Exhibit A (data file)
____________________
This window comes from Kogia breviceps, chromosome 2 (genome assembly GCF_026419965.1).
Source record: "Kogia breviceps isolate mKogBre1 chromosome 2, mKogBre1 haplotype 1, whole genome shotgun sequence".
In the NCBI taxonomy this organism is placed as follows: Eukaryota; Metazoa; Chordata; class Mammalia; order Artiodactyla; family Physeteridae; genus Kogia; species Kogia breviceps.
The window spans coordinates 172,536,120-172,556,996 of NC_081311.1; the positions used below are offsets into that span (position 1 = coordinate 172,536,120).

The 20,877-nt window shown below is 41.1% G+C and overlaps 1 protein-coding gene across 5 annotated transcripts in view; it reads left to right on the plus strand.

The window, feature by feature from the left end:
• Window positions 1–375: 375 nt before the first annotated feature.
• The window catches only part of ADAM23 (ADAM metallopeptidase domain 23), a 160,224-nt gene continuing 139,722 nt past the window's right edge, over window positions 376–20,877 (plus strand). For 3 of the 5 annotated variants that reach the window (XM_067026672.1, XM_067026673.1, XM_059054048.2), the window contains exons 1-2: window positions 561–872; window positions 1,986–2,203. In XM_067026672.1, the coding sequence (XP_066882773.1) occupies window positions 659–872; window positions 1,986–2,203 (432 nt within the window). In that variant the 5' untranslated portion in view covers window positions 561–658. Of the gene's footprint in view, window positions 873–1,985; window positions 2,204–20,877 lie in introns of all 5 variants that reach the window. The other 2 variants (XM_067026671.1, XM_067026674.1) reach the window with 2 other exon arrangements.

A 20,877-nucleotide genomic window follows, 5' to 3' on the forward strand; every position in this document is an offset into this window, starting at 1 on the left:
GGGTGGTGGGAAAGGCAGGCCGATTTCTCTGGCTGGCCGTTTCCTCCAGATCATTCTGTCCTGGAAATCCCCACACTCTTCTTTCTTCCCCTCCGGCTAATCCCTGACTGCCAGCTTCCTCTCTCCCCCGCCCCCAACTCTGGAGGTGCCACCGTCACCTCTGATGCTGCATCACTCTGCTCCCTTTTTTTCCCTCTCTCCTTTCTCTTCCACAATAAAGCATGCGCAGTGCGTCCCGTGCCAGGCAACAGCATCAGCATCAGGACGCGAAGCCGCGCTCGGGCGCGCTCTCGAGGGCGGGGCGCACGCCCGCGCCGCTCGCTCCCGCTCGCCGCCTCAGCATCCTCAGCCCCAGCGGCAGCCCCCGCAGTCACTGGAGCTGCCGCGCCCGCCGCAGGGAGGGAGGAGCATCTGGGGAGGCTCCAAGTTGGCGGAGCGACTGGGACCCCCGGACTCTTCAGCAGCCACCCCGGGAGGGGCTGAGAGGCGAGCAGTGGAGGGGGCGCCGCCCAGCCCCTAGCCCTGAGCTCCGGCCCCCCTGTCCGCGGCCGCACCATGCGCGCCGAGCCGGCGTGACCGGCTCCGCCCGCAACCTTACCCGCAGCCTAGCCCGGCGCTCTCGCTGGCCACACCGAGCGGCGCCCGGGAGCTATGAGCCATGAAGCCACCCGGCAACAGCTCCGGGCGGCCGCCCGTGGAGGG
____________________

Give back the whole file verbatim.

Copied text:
This window comes from Kogia breviceps, chromosome 2 (genome assembly GCF_026419965.1).
Source record: "Kogia breviceps isolate mKogBre1 chromosome 2, mKogBre1 haplotype 1, whole genome shotgun sequence".
In the NCBI taxonomy this organism is placed as follows: Eukaryota; Metazoa; Chordata; class Mammalia; order Artiodactyla; family Physeteridae; genus Kogia; species Kogia breviceps.
The window spans coordinates 172,536,120-172,556,996 of NC_081311.1; the positions used below are offsets into that span (position 1 = coordinate 172,536,120).

The 20,877-nt window shown below is 41.1% G+C and overlaps 1 protein-coding gene across 5 annotated transcripts in view; it reads left to right on the plus strand.

The window, feature by feature from the left end:
• Window positions 1–375: 375 nt before the first annotated feature.
• The window catches only part of ADAM23 (ADAM metallopeptidase domain 23), a 160,224-nt gene continuing 139,722 nt past the window's right edge, over window positions 376–20,877 (plus strand). For 3 of the 5 annotated variants that reach the window (XM_067026672.1, XM_067026673.1, XM_059054048.2), the window contains exons 1-2: window positions 561–872; window positions 1,986–2,203. In XM_067026672.1, the coding sequence (XP_066882773.1) occupies window positions 659–872; window positions 1,986–2,203 (432 nt within the window). In that variant the 5' untranslated portion in view covers window positions 561–658. Of the gene's footprint in view, window positions 873–1,985; window positions 2,204–20,877 lie in introns of all 5 variants that reach the window. The other 2 variants (XM_067026671.1, XM_067026674.1) reach the window with 2 other exon arrangements.

A 20,877-nucleotide genomic window follows, 5' to 3' on the forward strand; every position in this document is an offset into this window, starting at 1 on the left:
GGGTGGTGGGAAAGGCAGGCCGATTTCTCTGGCTGGCCGTTTCCTCCAGATCATTCTGTCCTGGAAATCCCCACACTCTTCTTTCTTCCCCTCCGGCTAATCCCTGACTGCCAGCTTCCTCTCTCCCCCGCCCCCAACTCTGGAGGTGCCACCGTCACCTCTGATGCTGCATCACTCTGCTCCCTTTTTTTCCCTCTCTCCTTTCTCTTCCACAATAAAGCATGCGCAGTGCGTCCCGTGCCAGGCAACAGCATCAGCATCAGGACGCGAAGCCGCGCTCGGGCGCGCTCTCGAGGGCGGGGCGCACGCCCGCGCCGCTCGCTCCCGCTCGCCGCCTCAGCATCCTCAGCCCCAGCGGCAGCCCCCGCAGTCACTGGAGCTGCCGCGCCCGCCGCAGGGAGGGAGGAGCATCTGGGGAGGCTCCAAGTTGGCGGAGCGACTGGGACCCCCGGACTCTTCAGCAGCCACCCCGGGAGGGGCTGAGAGGCGAGCAGTGGAGGGGGCGCCGCCCAGCCCCTAGCCCTGAGCTCCGGCCCCCCTGTCCGCGGCCGCACCATGCGCGCCGAGCCGGCGTGACCGGCTCCGCCCGCAACCTTACCCGCAGCCTAGCCCGGCGCTCTCGCTGGCCACACCGAGCGGCGCCCGGGAGCTATGAGCCATGAAGCCACCCGGCAACAGCTCCGGGCGGCCGCCCGTGGAGGG